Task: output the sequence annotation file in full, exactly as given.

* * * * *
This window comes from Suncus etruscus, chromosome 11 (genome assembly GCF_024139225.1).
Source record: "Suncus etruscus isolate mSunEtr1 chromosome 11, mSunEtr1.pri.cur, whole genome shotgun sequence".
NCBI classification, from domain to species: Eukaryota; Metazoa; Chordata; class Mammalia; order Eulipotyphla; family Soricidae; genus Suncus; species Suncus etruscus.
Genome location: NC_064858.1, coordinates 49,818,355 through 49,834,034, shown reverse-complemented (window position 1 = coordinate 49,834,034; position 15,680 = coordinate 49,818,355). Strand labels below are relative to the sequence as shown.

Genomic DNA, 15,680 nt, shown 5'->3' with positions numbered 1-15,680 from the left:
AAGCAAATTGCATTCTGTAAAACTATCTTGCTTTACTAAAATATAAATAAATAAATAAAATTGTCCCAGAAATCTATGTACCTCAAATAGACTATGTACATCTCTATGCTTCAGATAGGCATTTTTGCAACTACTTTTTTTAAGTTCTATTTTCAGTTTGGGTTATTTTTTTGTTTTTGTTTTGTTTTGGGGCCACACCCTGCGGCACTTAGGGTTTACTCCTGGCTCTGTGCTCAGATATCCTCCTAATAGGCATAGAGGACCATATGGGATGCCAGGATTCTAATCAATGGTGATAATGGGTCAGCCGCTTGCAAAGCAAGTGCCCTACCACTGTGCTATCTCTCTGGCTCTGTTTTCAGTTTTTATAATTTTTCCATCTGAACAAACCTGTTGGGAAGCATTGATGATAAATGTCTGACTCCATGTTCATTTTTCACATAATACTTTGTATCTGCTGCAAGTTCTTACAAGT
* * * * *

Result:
This window comes from Suncus etruscus, chromosome 11 (genome assembly GCF_024139225.1).
Source record: "Suncus etruscus isolate mSunEtr1 chromosome 11, mSunEtr1.pri.cur, whole genome shotgun sequence".
NCBI classification, from domain to species: Eukaryota; Metazoa; Chordata; class Mammalia; order Eulipotyphla; family Soricidae; genus Suncus; species Suncus etruscus.
Genome location: NC_064858.1, coordinates 49,818,355 through 49,834,034, shown reverse-complemented (window position 1 = coordinate 49,834,034; position 15,680 = coordinate 49,818,355). Strand labels below are relative to the sequence as shown.

Genomic DNA, 15,680 nt, shown 5'->3' with positions numbered 1-15,680 from the left:
AAGCAAATTGCATTCTGTAAAACTATCTTGCTTTACTAAAATATAAATAAATAAATAAAATTGTCCCAGAAATCTATGTACCTCAAATAGACTATGTACATCTCTATGCTTCAGATAGGCATTTTTGCAACTACTTTTTTTAAGTTCTATTTTCAGTTTGGGTTATTTTTTTGTTTTTGTTTTGTTTTGGGGCCACACCCTGCGGCACTTAGGGTTTACTCCTGGCTCTGTGCTCAGATATCCTCCTAATAGGCATAGAGGACCATATGGGATGCCAGGATTCTAATCAATGGTGATAATGGGTCAGCCGCTTGCAAAGCAAGTGCCCTACCACTGTGCTATCTCTCTGGCTCTGTTTTCAGTTTTTATAATTTTTCCATCTGAACAAACCTGTTGGGAAGCATTGATGATAAATGTCTGACTCCATGTTCATTTTTCACATAATACTTTGTATCTGCTGCAAGTTCTTACAAGT